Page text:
Chuck: I've wanted to do that for a while, and I've actually tried to find local filmmakers that might need music, but nothing has panned out.
Speaking of movies, the fact that your band name comes from a Soderbergh film makes me think that you are perhaps film buffs? What are some of the best movies you've seen lately?
Jason: My goodness. Just a few days ago we went to see the re-release of Metropolis. That thing is amazing. Unbelievable considering it came out in 1927!!!!
Andrew: I rented the DVD of The Sweet Hereafter a little while ago and watched it over and over. I hereby declare that to be my favorite movie of all time for now.
Chuck: Jason and Andrew are right, Metropolis and The Sweet Hereafter are really great movies. The Two Towers was pretty good. I rewatched The Matrix last night. You know, there are some corny things in there, but it's a well written allegory, an intelligent sci-fi movie, and the effects still floor me.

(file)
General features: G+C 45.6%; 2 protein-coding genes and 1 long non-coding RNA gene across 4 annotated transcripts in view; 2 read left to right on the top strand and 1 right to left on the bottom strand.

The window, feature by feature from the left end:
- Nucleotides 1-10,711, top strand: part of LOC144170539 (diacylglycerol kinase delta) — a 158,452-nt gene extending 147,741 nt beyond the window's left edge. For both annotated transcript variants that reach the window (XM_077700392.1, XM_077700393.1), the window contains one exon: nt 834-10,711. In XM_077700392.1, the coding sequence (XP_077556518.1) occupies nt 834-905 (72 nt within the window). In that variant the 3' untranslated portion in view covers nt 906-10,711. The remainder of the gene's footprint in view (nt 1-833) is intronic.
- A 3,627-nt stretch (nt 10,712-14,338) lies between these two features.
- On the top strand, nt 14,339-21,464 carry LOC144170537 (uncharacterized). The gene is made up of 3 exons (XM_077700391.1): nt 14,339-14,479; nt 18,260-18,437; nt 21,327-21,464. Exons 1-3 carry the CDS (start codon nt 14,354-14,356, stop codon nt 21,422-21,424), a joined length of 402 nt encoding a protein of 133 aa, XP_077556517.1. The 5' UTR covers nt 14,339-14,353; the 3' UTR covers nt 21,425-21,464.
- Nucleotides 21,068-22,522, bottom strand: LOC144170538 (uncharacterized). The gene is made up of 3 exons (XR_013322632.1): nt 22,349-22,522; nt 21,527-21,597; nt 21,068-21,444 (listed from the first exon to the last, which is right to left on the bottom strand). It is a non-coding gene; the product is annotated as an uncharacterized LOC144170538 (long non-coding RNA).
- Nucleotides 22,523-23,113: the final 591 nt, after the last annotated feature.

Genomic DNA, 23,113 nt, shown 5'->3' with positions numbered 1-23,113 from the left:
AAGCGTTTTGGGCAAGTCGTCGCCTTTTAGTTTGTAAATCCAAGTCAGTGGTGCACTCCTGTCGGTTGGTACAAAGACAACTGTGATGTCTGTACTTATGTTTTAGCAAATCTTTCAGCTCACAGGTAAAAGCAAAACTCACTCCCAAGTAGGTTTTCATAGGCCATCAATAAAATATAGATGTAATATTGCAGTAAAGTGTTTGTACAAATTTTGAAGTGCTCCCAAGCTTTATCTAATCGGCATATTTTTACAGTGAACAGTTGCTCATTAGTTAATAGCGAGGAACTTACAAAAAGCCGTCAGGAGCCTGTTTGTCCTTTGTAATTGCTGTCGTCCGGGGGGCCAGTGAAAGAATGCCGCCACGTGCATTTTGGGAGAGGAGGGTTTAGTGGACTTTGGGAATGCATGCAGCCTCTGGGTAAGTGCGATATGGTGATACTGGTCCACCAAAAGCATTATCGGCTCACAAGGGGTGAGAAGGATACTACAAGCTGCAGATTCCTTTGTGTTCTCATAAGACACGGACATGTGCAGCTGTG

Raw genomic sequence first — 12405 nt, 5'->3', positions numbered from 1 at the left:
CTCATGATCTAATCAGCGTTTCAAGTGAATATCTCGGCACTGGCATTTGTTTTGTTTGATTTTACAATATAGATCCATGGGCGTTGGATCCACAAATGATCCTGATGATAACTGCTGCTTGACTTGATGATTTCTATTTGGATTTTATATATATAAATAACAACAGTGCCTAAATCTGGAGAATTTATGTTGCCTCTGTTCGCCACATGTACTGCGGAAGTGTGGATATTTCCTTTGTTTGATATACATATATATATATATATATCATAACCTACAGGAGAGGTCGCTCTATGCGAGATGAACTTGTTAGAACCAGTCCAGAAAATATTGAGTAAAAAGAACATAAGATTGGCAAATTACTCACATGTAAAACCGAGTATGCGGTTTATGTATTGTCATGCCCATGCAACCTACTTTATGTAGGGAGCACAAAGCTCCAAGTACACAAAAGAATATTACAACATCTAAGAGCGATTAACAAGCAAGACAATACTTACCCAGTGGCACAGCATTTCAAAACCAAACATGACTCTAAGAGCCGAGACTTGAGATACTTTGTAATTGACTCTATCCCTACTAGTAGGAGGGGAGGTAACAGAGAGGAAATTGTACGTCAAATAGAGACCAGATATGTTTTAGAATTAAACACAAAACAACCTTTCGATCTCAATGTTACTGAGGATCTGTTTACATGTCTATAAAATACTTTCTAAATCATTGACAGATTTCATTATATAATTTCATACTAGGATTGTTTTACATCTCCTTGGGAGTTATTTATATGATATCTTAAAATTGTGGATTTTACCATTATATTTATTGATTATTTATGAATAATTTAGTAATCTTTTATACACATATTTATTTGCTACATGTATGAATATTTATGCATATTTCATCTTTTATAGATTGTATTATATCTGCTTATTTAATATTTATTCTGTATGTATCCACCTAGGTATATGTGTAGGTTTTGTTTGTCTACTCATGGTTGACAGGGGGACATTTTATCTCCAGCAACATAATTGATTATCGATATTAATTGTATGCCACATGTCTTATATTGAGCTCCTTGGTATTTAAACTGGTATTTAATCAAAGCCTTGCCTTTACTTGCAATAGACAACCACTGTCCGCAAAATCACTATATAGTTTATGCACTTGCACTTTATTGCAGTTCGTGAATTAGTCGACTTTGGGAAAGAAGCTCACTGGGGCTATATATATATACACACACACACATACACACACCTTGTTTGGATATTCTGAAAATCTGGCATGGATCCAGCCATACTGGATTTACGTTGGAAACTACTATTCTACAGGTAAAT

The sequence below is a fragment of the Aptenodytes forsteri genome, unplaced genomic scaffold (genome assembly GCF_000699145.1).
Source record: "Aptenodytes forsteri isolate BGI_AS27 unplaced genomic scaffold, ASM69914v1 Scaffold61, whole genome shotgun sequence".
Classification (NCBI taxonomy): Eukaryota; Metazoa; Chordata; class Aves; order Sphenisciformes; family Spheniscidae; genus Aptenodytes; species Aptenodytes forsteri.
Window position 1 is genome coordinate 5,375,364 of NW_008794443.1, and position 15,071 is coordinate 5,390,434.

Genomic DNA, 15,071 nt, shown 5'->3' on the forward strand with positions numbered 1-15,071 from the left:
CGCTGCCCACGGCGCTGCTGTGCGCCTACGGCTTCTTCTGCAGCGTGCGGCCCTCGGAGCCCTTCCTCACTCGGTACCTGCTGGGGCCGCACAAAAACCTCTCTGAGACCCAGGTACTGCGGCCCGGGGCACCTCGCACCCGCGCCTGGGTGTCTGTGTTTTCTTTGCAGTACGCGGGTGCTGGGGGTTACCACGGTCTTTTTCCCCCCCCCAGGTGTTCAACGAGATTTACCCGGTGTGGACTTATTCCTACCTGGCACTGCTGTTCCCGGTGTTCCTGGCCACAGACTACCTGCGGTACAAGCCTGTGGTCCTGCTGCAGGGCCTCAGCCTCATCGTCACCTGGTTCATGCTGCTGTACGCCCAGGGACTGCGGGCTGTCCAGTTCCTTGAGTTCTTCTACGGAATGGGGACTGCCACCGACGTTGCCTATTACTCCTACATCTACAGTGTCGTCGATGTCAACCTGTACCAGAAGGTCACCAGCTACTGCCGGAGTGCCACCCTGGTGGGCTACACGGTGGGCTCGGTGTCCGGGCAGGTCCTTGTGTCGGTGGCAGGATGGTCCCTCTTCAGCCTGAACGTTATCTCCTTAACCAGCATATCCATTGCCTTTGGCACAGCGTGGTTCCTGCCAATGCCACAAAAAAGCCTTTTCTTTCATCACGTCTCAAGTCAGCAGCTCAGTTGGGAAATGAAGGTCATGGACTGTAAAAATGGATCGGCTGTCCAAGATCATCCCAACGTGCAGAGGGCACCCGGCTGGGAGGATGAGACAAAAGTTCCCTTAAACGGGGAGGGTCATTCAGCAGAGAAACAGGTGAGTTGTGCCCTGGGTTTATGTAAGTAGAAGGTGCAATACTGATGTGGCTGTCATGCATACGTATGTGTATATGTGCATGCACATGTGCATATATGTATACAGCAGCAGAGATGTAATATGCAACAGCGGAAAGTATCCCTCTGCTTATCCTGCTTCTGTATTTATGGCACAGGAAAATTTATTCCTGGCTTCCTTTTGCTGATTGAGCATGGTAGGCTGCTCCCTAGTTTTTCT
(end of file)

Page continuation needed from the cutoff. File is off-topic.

Do you have any other future recording plans or goings-on that you'd like to share with us?
Jason: It looks like we'll be going back into our home studio to record another full length in the next month or two. For this one, we are going to turn up the "sexy" factor by about 74 clicks. Solid.
Andrew: What? I thought you said we were going to turn up the "Dexy's" factor. What's up?
Chuck: We're demoing ideas up, and trying some new things in preparation for recording some more. It looks like Jason is wanting to bite off another full-length, but I'm more inclined to just record and write and see what we come up with.
Jason: Double Live Concept Album! We'll call it "Use Your Illusion -Volume 3 and 4."